Fiber optic splitters enable a signal on an optical fiber to be distributed among two or more fibers. Since splitters contain no electronics nor require power, they are an integral component and widely used in most fiber optic networks. As a basic example, the diagram below shows how light in a single input fiber can split between four individual fibers (1x4):
Splitters can be built using a variety of single mode and multimode optical fibers and with most connector types for various applications.
From a technology standpoint, there are two commonly used types of optical splitters:
- Fused Biconic Tapered (FBT)
- Planar Lightwave Circuit (PLC)
As with most technology, each type has both advantages and disadvantages when deploying them in a passive optical network.
Fused Biconic Tapered Splitters
FBT is the traditional technology in which two fibers are placed closely together and fused together by applying heat while the assembly is being elongated and tapered. A signal source is used to determine the point at which the desired coupling ratio has been met, which then stops the process.
As this technology has been developed over time, the quality of FBT splitters is very good and they can be deployed in a cost-effective manner. FBT splitters are widely accepted and used in passive networks, especially for instances where the split configuration is smaller (1x2, 1x4, etc).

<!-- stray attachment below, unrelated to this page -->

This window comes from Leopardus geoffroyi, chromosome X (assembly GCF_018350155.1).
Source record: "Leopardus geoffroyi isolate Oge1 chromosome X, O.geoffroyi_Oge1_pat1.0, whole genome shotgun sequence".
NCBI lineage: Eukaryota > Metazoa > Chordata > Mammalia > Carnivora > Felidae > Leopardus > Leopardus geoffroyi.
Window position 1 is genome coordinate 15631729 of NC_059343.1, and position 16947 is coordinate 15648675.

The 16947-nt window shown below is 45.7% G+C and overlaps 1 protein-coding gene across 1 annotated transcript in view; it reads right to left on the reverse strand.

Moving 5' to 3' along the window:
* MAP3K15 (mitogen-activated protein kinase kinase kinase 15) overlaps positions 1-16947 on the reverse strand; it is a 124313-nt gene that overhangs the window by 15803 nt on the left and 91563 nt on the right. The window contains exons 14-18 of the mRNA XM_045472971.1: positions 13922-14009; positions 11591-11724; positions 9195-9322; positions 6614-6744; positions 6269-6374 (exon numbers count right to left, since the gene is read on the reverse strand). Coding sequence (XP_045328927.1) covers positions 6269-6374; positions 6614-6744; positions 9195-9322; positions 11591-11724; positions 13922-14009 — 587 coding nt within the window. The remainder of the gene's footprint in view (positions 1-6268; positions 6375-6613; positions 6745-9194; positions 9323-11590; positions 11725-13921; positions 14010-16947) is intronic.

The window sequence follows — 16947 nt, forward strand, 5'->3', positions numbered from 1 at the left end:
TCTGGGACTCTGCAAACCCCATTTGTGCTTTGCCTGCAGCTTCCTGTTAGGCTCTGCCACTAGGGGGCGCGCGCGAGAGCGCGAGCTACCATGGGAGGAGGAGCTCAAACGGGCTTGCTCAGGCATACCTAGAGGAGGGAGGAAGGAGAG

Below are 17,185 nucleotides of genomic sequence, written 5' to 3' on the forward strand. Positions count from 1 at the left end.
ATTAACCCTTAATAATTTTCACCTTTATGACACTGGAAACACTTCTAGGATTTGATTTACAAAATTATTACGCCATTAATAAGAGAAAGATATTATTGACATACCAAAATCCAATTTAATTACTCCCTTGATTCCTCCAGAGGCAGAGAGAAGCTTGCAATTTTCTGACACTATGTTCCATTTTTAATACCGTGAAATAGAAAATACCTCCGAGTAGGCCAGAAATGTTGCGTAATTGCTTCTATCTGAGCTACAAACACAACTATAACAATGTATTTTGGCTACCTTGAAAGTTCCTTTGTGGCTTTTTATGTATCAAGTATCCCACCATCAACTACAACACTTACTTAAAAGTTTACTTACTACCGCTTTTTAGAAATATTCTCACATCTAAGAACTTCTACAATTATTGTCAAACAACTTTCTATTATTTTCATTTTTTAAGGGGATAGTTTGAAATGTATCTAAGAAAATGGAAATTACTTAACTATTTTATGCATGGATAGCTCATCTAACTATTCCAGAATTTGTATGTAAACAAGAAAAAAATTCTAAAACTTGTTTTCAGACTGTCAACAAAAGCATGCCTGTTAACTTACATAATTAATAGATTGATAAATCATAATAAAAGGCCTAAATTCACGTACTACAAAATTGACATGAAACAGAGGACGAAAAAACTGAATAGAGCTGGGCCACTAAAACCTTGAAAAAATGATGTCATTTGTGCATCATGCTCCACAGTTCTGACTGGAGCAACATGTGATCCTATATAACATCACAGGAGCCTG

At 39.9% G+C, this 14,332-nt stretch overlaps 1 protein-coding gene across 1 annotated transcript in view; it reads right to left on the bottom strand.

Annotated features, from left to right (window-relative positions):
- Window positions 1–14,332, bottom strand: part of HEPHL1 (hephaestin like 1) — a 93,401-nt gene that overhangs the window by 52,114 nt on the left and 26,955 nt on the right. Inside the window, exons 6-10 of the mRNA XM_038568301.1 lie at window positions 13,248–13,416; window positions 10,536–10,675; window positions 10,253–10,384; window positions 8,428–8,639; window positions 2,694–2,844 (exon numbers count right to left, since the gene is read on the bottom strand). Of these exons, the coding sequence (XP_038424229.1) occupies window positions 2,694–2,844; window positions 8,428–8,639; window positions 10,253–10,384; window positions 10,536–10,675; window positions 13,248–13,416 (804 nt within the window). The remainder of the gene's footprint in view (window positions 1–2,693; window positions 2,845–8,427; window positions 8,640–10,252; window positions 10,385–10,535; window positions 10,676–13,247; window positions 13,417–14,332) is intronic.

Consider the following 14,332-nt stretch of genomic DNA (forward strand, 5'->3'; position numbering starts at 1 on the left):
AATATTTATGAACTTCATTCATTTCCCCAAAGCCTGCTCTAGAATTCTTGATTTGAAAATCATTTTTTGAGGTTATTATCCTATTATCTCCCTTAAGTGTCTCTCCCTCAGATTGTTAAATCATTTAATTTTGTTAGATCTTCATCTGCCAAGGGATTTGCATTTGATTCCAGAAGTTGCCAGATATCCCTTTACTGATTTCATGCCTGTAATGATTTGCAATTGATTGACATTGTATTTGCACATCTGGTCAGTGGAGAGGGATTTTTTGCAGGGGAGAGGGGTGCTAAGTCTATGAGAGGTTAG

A drawback of this technology occurs when larger split configurations (1x16, 1x32, 1x64, etc) are required. FBT technology is limited in the number of quality splits that can be achieved in a single instance, so several must be spliced together when a larger split configuration is required. As a result, the physical size increases due to multiple splitters, along with the excess loss from the splices. Thus, for these instances, PLC splitter are more ideal as we will discuss in the next section.
|Example: 1x2 FBT Splitter in LGX Module|
Planar Lightwave Circuit Splitters
A more recent technology, PLC splitters offer a better solution for applications where larger split configurations are required. To achieve this, waveguides are fabricated using lithography onto a silica glass substrate, which allows for routing specific percentages of light. As a result, PLC splitters offer very accurate and even splits with minimal loss in an efficient package.
With the rapid growth of FTTx worldwide, the requirement for larger split configurations (1x32, 1x64, etc) in these networks has also grown in order to serve mass subscribers. Due to the performance benefits and overall low cost to deploy, PLC splitters are now the ideal solutions for these types of applications.
|Example: 1x32 PLC Splitter Module|